where TValue:class { class ValueContainer<T> { public T value; public long additionTime; public long demoteTime; } private readonly TimeSpan maxAgeBeforeDemotion; private readonly ConcurrentDictionary<TKey, ValueContainer<TValue>> strongReferences = new ConcurrentDictionary<TKey, ValueContainer<TValue>>(); private readonly ConcurrentDictionary<TKey, WeakReference<ValueContainer<TValue>>> weakReferences = new ConcurrentDictionary<TKey, WeakReference<ValueContainer<TValue>>>(); public int Count { get { return this.strongReferences.Count; } } public int WeakCount { get { return this.weakReferences.Count; } } public HybridCache(TimeSpan maxAgeBeforeDemotion) { this.maxAgeBeforeDemotion = maxAgeBeforeDemotion; } public void Add(TKey key, TValue value) { RemoveFromWeak(key); var container = new ValueContainer<TValue>(); container.value = value; container.additionTime = Stopwatch.GetTimestamp(); container.demoteTime = 0; this.strongReferences.AddOrUpdate(key, container, (k, existingValue) => container); } private void RemoveFromWeak(TKey key) { WeakReference<ValueContainer<TValue>> oldValue; weakReferences.TryRemove(key, out oldValue); } public bool TryGetValue(TKey key, out TValue value) { value = null; ValueContainer<TValue> container; if (this.strongReferences.TryGetValue(key, out container)) { AttemptDemotion(key, container); value = container.value; return true; } WeakReference<ValueContainer<TValue>> weakRef; if (this.weakReferences.TryGetValue(key, out weakRef)) { if (weakRef.TryGetTarget(out container)) { value = container.value; return true; } else { RemoveFromWeak(key); } } return false; } public void DemoteOldObjects() { var demotionList = new List<KeyValuePair<TKey, ValueContainer<TValue>>>(); long now = Stopwatch.GetTimestamp(); foreach(var kvp in this.strongReferences) { var age = CalculateTimeSpan(kvp.Value.additionTime, now); if (age > this.maxAgeBeforeDemotion) { demotionList.Add(kvp); } } foreach(var kvp in demotionList) { Demote(kvp.Key, kvp.Value); } } private void AttemptDemotion(TKey key, ValueContainer<TValue> container) { long now = Stopwatch.GetTimestamp(); var age = CalculateTimeSpan(container.additionTime, now); if (age > this.maxAgeBeforeDemotion) { Demote(key, container); } } private void Demote(TKey key, ValueContainer<TValue> container) { ValueContainer<TValue> oldContainer; this.strongReferences.TryRemove(key, out oldContainer); container.demoteTime = Stopwatch.GetTimestamp(); var weakRef = new WeakReference<ValueContainer<TValue>>(container); this.weakReferences.AddOrUpdate(key, weakRef, (k, oldRef) => weakRef); } private TimeSpan CalculateTimeSpan(long offsetA, long offsetB) { long diff = offsetB - offsetA; double seconds = (double)diff / Stopwatch.Frequency; return TimeSpan.FromSeconds(seconds); } } }

That’s it for the series on Weak References–I hope you enjoyed it! You may never need them, but when you do, you should understand how they work in detail to make the smartest decisions.


Check out my latest book, the essential, in-depth guide to performance for all .NET developers:

Writing High-Performance.NET Code, 2nd Edition by Ben Watson. Available for pre-order:

Prefer WeakReference<T> to WeakReference

In Writing High-Performance .NET Code, I mention the WeakReference type briefly in Chapter 2 (Garbage Collection), but I don’t go into it too much. However, for the blog, I want to start a small series of posts going into some more detail about WeakReference, how it works, and when to use it, with some example implementations. In this first post, I’ll just cover what it is, what options there are, and how to use it.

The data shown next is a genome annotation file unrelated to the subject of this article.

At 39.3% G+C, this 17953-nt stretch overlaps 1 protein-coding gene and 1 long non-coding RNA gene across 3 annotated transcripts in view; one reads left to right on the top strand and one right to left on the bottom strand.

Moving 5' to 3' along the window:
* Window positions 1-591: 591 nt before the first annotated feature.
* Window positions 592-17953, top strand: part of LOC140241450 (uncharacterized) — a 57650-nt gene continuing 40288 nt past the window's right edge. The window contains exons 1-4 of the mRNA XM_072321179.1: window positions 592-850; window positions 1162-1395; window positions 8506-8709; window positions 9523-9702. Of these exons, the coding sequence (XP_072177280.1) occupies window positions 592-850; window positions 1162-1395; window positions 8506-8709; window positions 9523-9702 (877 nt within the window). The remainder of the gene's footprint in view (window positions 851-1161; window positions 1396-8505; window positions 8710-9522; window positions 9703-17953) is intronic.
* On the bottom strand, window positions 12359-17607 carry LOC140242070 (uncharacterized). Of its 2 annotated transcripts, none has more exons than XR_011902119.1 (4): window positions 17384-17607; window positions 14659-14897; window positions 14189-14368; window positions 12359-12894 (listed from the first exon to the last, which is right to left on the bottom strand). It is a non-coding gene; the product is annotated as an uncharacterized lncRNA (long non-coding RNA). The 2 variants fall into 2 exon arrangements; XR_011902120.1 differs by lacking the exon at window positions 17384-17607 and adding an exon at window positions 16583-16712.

A WeakReference is a reference to an object, but one that still allows the garbage collector to destroy the object and reclaim its memory. This is in contrast to a strong (i.e., normal) reference that does prevent the GC from cleaning up the object.

There are two versions of WeakReference:

First, let’s take a look a WeakReference, which has been around since .NET 1.1.

You allocate a weak reference like this:

var weakRef = new WeakReference(myObj);
myObj = null;

myObj is an existing object of your choice. Once you assign it to the weakRef variable, you should set the original strong reference to null (otherwise, what’s the point?). Now, whenever there is a garbage collection the object weakRef is referring to may be collected. To access this object, you may be tempted to make use WeakReference’s IsAlive property, as in this example:

WeakReference ref1 = new WeakReference(new MyObject());
if (ref1.IsAlive)
{
    // wrong!
    DoSomething(ref1.Target as MyObject);
}

IsAlive is a rather silly property. If it returns false, it’s fine–you know the object has been collected. However, if it returns true, then you don’t actually know anything useful because the object could still be garbage collected before you get a chance to make a strong reference to it!

The correct way to use this is to ignore the IsAlive property completely and just attempt to make a strong reference from Target:

MyObject obj = ref1.Target as MyObject;
if (obj != null)
{
    // correct
    DoSomething(obj);
}

Now there is no race. If obj ends up being non-null, then you’ve got a strong reference that is guaranteed to not be garbage collected (until your own strong reference goes out of scope).

Recognizing some of the silliness and umm…weakness of WeakReference, WeakReference<T> was introduced in .NET 4.5 and it formalizes the above procedure by removing both the Target and IsAlive properties from the class and providing you with these two methods:

  • SetTarget – Set a new target object
  • TryGetTarget – Attempt to retrieve the object and assign it to a strong reference

This example demonstrates the usage, which is essentially the same as the correct way to use WeakReference from above:

WeakReference<MyObject> ref2 = new WeakReference<MyObject>(new MyObject());
MyObject obj2;
if (ref2.TryGetTarget(out obj2))
{
    DoSomething(obj2);
}

You could also ask yourself: Why is there a SetTarget method at all? After all, you could just allocate a new WeakReference<T>.

If you are using WeakReference<T> at all, it likely means you are somewhat memory conscious . In this case, allocating new WeakReference<T> objects will contribute extra, unnecessary memory pressure, potentially worsening the overall performance. Why do this, when you can just reuse the WeakReference<T> object for new targets as needed?

Next time, more details on weak references, particularly the differences between short and long weak references, and taking a peek at them in the debugger. We’ll also cover when you should actually use WeakReference<T> at all.

Part 2, Short vs. Long Weak References and Object Resurrection, is up.

Part 3, Practical Uses, is up.


Check out my latest book, the essential, in-depth guide to performance for all .NET developers:

Writing High-Performance.NET Code, 2nd Edition by Ben Watson. Available for pre-order: